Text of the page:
Miyazaki: A goose egg as a father and 100% as a director. Why a goose egg as a father? He has always been a workaholic and was almost never found at home, leaving very little time left for my mother and me. I think she endured many difficulties compared with most housewives. For the same reason, his hardworking and talent have created so many excellent titles, so I gave him 100% as a director. Furthermore, during the production phase of any Ghibli movie, both he and Mr. Takahata are demons.
Two questions: You said you two didn't talk for a year and a half until the end of last year; who initiated the conversation? Also, how would you compare Gedo Senki and your father's first movie, Lupin III: The Castle of Cagliostro?
Miyazaki: My mother called me and asked me to go home and have a family reunion dinner before the eve of last year. I couldn't remember who started the conversation first, but it was rather awkward for both of us. As for comparing the two movies: I can't think of any point where my movie can top his. It was his first feature-length movie, but its completeness was very high and I consider it one of his best, so it would be very difficult to top. Furthermore, I don't think I can judge my own work objectively.
Host: Instead of comparing the qualities of the two movies, let's discuss their styles instead. What is the difference in pacing, tempo, artistic presentation?
Miyazaki: In Lupin III: The Castle of Cagliostro, both the direction and the story are very standard as an anime movie should be. I wanted to add something different into my Gedo Senki and make it different, such as adding what's happening around youngsters nowadays; it was something that only I could do.
Please tell us how you felt when you attended Venice International Film Festival, and any plans for your next movie.
Miyazaki: When I went to Venice, I kept thinking, “is my movie good enough to attend this historic movie festival?” Even now, I still feel a little bit embarrassed about attending the festival. However, I felt very grateful because the festival enabled Italian youths to enjoy the movie that many Japanese youths enjoyed. I have to be much more careful, strict, and hardworking for the next film, for while the first movie can be driven purely by passion alone, the same manner can't be applied to the second movie. I am still somewhat hesitant about whether to have a second movie or not.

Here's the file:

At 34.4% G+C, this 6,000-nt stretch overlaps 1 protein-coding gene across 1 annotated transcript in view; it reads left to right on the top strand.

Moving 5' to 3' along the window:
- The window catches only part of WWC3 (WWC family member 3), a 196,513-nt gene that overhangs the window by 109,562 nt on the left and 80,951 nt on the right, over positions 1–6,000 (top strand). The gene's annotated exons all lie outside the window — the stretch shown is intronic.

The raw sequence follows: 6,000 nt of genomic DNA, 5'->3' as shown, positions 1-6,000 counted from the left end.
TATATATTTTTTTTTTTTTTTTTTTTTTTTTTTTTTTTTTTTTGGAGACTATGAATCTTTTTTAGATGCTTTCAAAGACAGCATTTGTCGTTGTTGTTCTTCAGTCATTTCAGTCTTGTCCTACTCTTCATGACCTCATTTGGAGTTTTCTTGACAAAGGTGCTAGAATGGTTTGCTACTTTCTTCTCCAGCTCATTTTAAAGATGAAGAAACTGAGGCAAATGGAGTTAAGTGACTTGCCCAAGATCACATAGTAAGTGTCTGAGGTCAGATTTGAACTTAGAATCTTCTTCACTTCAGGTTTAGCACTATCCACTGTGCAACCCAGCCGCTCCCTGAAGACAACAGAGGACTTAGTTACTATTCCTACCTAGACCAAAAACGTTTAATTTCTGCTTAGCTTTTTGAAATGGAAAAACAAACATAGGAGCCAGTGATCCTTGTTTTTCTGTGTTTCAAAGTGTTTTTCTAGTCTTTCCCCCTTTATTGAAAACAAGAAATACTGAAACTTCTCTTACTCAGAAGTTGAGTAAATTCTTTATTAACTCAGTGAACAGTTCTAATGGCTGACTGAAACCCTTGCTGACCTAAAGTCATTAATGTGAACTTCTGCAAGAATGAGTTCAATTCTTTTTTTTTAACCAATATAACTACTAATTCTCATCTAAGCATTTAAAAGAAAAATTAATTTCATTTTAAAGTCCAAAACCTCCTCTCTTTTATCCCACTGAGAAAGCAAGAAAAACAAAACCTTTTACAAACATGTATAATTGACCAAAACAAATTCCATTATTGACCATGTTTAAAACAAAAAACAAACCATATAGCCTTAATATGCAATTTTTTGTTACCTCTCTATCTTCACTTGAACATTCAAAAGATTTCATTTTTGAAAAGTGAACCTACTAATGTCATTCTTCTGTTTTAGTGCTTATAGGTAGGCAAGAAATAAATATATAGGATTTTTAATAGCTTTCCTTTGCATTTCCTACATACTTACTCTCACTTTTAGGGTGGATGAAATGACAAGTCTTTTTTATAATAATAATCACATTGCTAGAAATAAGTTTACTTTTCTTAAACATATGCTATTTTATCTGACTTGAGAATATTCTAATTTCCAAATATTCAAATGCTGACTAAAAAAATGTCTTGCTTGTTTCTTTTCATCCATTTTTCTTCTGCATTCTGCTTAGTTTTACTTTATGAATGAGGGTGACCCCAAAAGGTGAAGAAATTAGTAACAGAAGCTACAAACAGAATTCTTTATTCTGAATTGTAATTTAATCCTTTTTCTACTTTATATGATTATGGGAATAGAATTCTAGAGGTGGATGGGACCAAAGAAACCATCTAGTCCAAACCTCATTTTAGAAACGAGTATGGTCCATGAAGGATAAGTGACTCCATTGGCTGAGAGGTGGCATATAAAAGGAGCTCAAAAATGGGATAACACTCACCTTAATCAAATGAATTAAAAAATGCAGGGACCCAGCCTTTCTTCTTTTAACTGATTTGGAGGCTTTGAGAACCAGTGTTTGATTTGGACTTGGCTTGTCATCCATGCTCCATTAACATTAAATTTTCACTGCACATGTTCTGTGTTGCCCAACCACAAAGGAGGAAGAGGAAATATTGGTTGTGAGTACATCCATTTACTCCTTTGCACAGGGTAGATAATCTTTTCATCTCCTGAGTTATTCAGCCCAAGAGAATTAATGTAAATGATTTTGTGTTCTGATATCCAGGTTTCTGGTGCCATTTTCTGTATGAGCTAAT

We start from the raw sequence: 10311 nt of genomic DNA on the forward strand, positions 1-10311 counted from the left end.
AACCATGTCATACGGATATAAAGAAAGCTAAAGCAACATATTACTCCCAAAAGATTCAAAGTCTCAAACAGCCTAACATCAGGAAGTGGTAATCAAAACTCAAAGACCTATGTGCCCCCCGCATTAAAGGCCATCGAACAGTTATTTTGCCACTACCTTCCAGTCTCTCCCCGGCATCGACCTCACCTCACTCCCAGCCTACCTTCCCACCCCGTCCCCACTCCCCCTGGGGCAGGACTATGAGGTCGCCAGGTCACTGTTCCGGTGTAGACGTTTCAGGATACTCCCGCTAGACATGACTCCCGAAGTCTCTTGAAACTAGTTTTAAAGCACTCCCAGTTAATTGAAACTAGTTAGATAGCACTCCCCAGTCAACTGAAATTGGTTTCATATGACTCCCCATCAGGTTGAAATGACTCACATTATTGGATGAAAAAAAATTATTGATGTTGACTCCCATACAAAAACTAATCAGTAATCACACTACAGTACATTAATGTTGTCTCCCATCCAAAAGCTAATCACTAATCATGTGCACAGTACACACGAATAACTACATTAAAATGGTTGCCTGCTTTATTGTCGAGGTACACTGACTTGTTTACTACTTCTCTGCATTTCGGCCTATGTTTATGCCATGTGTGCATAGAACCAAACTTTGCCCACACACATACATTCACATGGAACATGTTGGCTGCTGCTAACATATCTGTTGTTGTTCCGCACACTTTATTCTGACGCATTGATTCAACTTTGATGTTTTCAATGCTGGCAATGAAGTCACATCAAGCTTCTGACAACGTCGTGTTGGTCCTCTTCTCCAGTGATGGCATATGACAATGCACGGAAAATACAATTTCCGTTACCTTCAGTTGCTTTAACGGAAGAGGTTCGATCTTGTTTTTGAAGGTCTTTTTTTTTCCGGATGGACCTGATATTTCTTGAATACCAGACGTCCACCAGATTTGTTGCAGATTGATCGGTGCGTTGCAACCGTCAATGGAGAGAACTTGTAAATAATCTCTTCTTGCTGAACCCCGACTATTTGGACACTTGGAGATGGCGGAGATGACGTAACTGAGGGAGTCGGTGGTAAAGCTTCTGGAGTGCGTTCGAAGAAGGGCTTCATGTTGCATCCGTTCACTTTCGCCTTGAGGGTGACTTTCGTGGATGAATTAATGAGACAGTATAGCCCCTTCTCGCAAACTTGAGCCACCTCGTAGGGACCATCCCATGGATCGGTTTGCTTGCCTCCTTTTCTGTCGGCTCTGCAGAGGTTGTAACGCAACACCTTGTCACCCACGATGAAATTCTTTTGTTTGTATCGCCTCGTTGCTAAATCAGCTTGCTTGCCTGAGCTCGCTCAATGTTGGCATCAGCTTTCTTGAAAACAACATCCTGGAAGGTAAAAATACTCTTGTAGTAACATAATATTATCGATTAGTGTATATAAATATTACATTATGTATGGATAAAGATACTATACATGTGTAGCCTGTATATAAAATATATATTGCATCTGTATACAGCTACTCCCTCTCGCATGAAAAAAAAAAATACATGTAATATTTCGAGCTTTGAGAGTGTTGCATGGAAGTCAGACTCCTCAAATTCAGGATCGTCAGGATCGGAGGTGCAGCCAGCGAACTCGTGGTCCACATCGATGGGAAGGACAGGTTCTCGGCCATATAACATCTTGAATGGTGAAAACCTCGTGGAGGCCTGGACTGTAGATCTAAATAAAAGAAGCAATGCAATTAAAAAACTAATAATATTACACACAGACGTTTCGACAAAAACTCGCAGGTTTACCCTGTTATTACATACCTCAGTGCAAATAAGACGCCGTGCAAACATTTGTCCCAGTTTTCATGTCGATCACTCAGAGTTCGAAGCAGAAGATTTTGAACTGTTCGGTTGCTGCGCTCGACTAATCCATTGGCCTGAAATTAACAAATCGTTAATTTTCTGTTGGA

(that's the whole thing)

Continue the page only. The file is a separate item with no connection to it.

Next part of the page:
The animations made by Hayao Miyazaki and Studio Ghibli are mainly done in 2-D, while most animation studios in the West have adapted 3-D. Will it be possible for Ghibli to adapt to 3-D in the future?
Miyazaki: Ghibli will not abandon 2-D animation while the “three old men” (Miyazaki, Suzuki, Takahata) are still alive. I'm not very sure about Mr. Suzuki, but the other two will fight till the very end; after all, they have spent over forty years perfecting 2-D animation. Meanwhile, the era that “3-D is the new kid on the block” is long gone, and 2-D is in no way inferior to 3-D. They are just different ways of presentation; some are more suitable with 2-D and others more suitable with 3-D. However, it is an undeniable fact that less and less people are devoting themselves on drawing 2-D animation, even in Japan.
Composer Joe Hisaishi is a long time collaborator of Hayao Miyazaki. How do you feel about him, and will you cooperate with him in the future?
Miyazaki: Mr. Hisaishi has been working with my father for a long time, but to me, he is not an easy person to work with, for both he and my father are old, and while two old men can work together with ease, I like having a more youthful working force. In the end, I chose Tamiya Terashima for Gedo Senki, who is less stubborn and more willing to take advice from the director.
Voice actors give animation characters lives. How did you choose the cast from so many seiyuu in Japan?
Miyazaki: Although there are so many voice actors in Japan, I don't know a single one, for my previous occupations were not related to voice acting at all. I learned their names mostly by coincidence; for example, Mr. Suzuki introduced Mr. Junichi Okada (as Prince Arren) after visiting his radio show. Other casts were chosen from some agencies we have always been collaborated with; the sample pool was relatively small.
Is there any work you would like to adapt into an animated movie?
Miyazaki:Of course I have some of my favorite works, but I am not certain if they are suitable to be adapted into anime movies, so right now the answer is “no.”
What should I do in order to land a job at Studio Ghibli? I'm afraid they might not accept foreigners easily.
Miyazaki: Not at all. There are Italians and Hong Kongese working at Studio Ghibli, and they all approached Ghibli on their own, saying, “I want to work here.” Your professional skills are important, but it really depends on your determination. However, since Ghibli has a schedule of one movie every two years, there isn't much time to train its animators, so I'll give you a tip—work in other studios and establish your fame and experience, then submit your resume, or maybe Ghibli will approach you instead. For example, Mr. Akihiko Yamashita and Mr. Takeshi Inamura are neither “Ghiblies”—animators trained by Ghibli; not to mention, Mr. Inamura approached Ghibli once before, but was turned down. He went to work for other companies before Ghibli hired him back.
You mentioned that there were many ideas and suggestions before the film was produced. Now that the movie has been finalized and premiered, how many and which of them have been materialized?
Miyazaki: About 80% of the ideas were not used, but some of the most basic and important elements like, “what is this movie about?” have been incorporated.
Host: Thank you so much for coming here to talk with us!
Miyazaki: Thank you all for coming. If you have a chance to visit Japan, be sure to visit Ghibli Museum!